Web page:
Shovels & Rope
Shovels & Rope
Shovels & Rope, By Blood as the Brontë sister wrote, “The ties that bind us to life are tougher than you imagine.”
Shovels & Rope, the musical duo of Michael Trent and Cary Ann Hearst, embody that bond. Married for a decade, their covenant extends to blood and beyond: as lovers, parents, bandmates, and creative collaborators who can now add the pursuits of festival curators, film subjects, and children’s book authors to that mighty list.
Having released a fistful of albums since 2008, Trent and Hearst have built their reputation on skill, sweat, and, yes, blood. Now, with the tough and elegant new record By Blood, as well as their High Water Festival in their hometown of Charleston, South Carolina, Shovels & Rope: The Movie, and the picture
book C’Mon Utah! Shovels & Rope are primed for their biggest year yet.
Accomplished musicians in their own right prior to teaming up for the Shovels & Rope album in 2008, Trent and Hearst have made a career together by seizing opportunities and never resting on their laurels or being complacent in doing something just because. Carving out a niche in the Americana world with strong, rootsy efforts like 2012’s O’ Be Joyful, 2014’s Swimmin’ Time, and 2016’s inward-looking Little Seeds, as well as their powerful live show, far-reaching tours, and myriad TV and festival appearances, Shovels & Rope have earned the right to follow their own muse. And so, in an effort to satisfy their numerous creative interests and adapt to a changing industry, Trent and Hearst have firmly
planted their flag in realms beyond recording and releasing albums.
As parents they learned to divide and conquer their days efficiently, and with a packed slate ahead of them in 2019 they have learned to do the same with their business. “While this year we’ve made what I think is our greatest-sounding production work yet, theres’s a suite of other things on our plate as well,” Hearst says. “With the music industry changing we have to navigate how the business functions and how it pertains to our living. And that requires releasing stuff that’s interesting, so when we’ve had the opportunity to put out something super cool we’ve tried to take it. We have the privilege to basically do whatever we want while making music and raising our family—a movie, a book, a festival. And by the time one comes out we’re already on to the next thing; that’s how our creative machine rolls. We’re trying to take control.”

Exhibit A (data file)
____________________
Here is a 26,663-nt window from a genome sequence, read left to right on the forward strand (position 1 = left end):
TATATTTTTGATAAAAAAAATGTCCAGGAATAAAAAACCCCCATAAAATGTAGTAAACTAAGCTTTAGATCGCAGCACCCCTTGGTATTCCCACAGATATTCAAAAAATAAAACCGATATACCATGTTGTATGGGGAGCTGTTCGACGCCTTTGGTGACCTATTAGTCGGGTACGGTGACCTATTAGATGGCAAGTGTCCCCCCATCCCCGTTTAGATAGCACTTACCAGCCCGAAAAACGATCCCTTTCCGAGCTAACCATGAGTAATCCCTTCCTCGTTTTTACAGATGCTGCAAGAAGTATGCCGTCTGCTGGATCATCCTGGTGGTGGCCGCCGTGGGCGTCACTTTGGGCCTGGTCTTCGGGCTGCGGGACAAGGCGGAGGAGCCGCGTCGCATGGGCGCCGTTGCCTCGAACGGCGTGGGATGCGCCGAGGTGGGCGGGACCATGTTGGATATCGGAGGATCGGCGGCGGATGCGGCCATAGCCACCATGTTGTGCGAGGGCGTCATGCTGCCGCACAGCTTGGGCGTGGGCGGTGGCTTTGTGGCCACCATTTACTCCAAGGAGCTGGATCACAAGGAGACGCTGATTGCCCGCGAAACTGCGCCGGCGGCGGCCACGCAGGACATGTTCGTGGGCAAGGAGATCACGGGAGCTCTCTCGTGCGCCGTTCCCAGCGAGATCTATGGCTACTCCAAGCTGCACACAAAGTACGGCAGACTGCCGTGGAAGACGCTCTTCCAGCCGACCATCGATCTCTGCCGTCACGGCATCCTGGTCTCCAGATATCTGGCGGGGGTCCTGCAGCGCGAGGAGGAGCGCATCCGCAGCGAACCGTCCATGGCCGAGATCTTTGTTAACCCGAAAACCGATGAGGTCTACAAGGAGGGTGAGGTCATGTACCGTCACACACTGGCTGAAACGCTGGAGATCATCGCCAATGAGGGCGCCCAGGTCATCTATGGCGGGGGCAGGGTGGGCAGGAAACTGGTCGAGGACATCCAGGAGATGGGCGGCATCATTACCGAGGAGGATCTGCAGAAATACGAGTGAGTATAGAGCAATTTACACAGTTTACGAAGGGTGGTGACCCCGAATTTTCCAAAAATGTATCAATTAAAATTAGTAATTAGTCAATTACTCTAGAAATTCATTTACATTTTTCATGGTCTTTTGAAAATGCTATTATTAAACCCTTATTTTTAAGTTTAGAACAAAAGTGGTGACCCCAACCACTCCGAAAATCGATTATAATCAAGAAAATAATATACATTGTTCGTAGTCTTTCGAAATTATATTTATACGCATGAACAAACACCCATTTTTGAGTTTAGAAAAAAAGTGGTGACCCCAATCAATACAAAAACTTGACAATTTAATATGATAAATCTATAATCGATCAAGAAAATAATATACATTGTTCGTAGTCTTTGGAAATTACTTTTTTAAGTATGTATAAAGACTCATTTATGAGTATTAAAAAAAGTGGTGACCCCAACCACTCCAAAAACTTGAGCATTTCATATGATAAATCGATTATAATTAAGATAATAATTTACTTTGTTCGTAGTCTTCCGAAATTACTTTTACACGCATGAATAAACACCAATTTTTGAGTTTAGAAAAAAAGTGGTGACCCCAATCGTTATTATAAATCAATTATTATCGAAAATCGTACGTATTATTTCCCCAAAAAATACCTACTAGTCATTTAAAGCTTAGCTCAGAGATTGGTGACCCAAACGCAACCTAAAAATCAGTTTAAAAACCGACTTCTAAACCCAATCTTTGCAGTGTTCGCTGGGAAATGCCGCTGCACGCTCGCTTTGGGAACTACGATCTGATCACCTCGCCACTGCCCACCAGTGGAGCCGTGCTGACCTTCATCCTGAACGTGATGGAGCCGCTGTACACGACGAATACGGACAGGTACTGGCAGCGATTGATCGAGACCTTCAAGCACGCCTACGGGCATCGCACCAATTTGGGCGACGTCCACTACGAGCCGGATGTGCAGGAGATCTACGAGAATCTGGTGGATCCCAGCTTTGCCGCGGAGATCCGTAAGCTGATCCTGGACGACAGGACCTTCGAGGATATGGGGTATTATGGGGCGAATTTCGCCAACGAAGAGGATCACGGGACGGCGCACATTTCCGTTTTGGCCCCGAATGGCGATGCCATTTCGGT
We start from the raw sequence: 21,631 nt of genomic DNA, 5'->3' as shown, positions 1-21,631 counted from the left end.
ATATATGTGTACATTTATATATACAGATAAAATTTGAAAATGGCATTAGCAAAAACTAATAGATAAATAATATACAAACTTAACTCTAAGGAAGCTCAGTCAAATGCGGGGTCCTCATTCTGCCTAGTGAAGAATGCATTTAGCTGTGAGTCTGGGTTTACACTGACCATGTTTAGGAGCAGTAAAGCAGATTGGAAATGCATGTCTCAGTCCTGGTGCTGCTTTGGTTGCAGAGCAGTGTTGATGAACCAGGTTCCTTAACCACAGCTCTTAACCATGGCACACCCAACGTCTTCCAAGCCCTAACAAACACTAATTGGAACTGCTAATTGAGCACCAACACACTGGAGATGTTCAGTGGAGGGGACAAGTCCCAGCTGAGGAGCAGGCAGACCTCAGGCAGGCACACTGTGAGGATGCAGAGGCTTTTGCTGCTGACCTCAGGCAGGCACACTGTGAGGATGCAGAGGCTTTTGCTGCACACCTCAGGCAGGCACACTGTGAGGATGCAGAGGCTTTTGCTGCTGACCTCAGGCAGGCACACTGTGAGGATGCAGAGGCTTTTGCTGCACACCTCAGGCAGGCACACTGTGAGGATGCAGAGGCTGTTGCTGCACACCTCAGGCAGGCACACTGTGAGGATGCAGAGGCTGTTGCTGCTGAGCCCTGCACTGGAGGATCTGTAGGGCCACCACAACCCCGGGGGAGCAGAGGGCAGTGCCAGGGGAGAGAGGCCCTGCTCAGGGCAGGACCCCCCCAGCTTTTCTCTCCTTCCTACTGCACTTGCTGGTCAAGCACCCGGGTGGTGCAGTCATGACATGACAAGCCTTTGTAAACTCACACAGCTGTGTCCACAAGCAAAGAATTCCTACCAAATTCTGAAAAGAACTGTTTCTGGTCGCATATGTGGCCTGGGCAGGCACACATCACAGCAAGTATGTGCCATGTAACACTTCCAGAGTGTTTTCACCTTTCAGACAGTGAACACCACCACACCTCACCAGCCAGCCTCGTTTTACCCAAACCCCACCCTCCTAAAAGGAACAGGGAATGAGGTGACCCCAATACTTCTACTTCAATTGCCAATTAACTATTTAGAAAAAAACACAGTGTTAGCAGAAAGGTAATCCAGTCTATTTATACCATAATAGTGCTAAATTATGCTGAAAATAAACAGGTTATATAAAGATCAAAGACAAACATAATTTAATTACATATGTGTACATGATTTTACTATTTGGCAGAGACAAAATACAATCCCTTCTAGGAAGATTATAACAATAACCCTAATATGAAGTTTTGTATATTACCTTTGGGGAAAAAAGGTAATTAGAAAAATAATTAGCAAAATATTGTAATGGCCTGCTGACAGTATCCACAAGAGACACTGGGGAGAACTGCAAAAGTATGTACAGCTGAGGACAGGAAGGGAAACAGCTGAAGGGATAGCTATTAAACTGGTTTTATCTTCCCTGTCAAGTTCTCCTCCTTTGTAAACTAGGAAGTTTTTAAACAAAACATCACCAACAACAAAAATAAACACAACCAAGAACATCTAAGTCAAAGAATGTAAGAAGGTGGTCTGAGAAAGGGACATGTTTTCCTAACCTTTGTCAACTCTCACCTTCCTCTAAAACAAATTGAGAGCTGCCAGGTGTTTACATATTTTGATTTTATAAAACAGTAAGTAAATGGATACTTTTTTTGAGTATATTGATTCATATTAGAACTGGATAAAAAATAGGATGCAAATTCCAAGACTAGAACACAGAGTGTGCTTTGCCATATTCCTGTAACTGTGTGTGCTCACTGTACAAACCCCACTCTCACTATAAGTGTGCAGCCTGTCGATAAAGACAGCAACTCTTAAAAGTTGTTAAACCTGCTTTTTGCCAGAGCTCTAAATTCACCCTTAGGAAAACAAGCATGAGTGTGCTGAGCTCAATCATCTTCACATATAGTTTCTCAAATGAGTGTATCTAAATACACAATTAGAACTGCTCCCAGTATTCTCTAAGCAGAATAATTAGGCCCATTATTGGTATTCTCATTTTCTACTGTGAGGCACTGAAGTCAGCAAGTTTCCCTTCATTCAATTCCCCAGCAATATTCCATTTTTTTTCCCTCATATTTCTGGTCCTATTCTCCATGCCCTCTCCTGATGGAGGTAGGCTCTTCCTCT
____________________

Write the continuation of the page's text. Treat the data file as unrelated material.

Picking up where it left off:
The third annual High Water Festival curated by the band will be held over a weekend in April and bring 10,000 fans to a park in North Charleston to witness a lineup of artists comparable to some of the best in the country—including Leon Bridges, The Head & The Heart, Lord Huron, Jenny Lewis, Mitski, and Shovels & Rope themselves. High Water benefits select organizations and water conservation charities in Charleston and aims to avoid the feeling of corporate inundation and discomfort that plagues many big-name music events. Trent and Hearst work with production companies and agencies to book acts, then serve as on-site hosts in addition to headlining the weekend. “We go about it as ambassadors for our city and our music scene,” Hearst says. “We’re by no means experts for all the production details. We curated it to be super artist-friendly, so it’s comfy and cozy with great local food and drinks. We spoil the
artists to make them excited to come to Charleston. And we want to give the audience a pure, affordable festival experience. It’s catered to be a lovely day outside.” Trent adds, “We’ve played so many festivals through the years that we have a good insight to the span of what they can be. It feels intimate and it’s a
little more fraternal so the artists get the chance to form bonds.”